Casandra (Cas) Inez and Spocka Summa first met in high school over 15 years ago. Casandra, whose family is Guatemalan, is an educator, poet, organizer and founder of the annual “On the Lawn” festival; Spocka is a visual artist, musician, event manager, curator and “overall a...
Casandra (Cas) Inez and Spocka Summa first met in high school over 15 years ago. Casandra, whose family is Guatemalan, is an educator, poet, organizer and founder of the annual “On the Lawn” festival; Spocka is a visual artist, musician, event manager, curator and “overall a creative individual” with Nigerian roots. Both artist-entrepreneurs were born and raised in Providence, and they have dedicated themselves to providing creative opportunities to the Providence community.
Cas recalled consuming and creating art “from when I was very young” but “didn’t come from a creative family. So I always felt like that stuck out from where I’m from.” She performed spoken word poetry for the first time as a junior in her high school cafeteria. “It lasted about three or four minutes, and it felt like the longest performance ever,” she remembered. She has continued since to experiment with storytelling in various forms, from photography to screen printing to digital art and videography. But Cas also always returns to working directly with language: She thinks of poetry as “something you can do wherever you are” and something that is accessible to everyone, even those who don’t think of themselves as consumers of art.
Spocka is currently working on a comic book called the Live Wire, which describes a system of governments and other power players “trying to assimilate (the protagonist) and, you know, turn him to be like everyone else.” The comic book, inspired “100%” by Spocka’s own experience as an artist and as a person, describes “a battle between finding yourself, staying yourself, but also not giving into the systems that are trying to change you.” He explained that he uses the image of wires because “it’s very twisted and complicated to navigate and, you know, survive through.”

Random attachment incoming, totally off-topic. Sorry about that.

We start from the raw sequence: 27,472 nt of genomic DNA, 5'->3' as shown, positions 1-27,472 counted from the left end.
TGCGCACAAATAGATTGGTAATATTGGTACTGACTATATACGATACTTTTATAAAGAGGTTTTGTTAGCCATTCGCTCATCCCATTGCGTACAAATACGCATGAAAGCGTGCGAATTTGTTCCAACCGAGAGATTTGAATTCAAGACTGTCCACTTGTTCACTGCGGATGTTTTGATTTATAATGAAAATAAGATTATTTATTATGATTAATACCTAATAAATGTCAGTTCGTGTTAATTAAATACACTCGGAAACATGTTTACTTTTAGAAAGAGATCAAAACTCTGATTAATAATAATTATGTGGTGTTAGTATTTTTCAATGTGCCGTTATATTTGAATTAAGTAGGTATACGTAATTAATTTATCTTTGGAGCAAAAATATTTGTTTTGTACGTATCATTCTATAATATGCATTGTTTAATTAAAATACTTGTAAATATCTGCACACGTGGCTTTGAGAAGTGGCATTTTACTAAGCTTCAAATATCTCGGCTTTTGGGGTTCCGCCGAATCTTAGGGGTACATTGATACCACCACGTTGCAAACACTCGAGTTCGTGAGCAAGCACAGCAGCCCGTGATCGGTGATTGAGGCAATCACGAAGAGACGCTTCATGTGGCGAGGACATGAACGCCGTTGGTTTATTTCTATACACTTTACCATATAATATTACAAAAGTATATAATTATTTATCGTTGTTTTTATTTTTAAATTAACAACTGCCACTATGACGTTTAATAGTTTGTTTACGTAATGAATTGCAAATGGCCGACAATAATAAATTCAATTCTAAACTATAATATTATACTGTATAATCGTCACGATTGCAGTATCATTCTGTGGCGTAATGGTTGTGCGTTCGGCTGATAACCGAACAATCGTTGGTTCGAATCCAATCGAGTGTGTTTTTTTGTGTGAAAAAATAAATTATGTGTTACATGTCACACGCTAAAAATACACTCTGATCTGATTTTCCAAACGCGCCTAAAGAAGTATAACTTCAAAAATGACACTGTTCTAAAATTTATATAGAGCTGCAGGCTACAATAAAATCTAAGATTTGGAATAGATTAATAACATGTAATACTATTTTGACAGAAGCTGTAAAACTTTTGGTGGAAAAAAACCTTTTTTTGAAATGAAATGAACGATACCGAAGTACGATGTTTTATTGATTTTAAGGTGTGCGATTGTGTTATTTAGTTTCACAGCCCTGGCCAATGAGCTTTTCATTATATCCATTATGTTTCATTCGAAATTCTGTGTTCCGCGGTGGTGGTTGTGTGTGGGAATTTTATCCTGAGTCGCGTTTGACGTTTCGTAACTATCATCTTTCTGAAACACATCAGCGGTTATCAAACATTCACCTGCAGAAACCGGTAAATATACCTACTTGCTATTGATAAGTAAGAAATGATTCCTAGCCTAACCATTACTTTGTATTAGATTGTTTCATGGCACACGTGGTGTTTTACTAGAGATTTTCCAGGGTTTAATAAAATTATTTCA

In early September of 2019, the two artists opened Public Shop & Gallery together, with the goal of providing space and support for local emerging BIPOC artists and consumers of art. “The idea of Public came about because we wanted to find a way to better represent the brown and Black people that are artists as well and we didn’t find that too often in our community,” Spocka explained. Cas added that “‘Oh, well I don’t have the money so I can’t do art’ -— like, that shouldn’t even be a question. If you’re an artist, alright, let’s find a way to make this happen for you.”
Public has hosted a range of events and a number of artists: 85 creators of art in their shop, 50 artists in their gallery, 12 muralists, and 8 authors in their book corner, according to their website. Cas added that Public is built on “the idea that this belongs to you too, that this is your space.”
While they had to close Public in mid-March due to COVID-19, Cas and Spocka will be moving to a new space next spring, and hope to stay in Olneyville. Their goal is to raise $16,000 by August 31st: “Running a business ain’t free. Creating art ain’t free. Supplies and labor ain’t free.”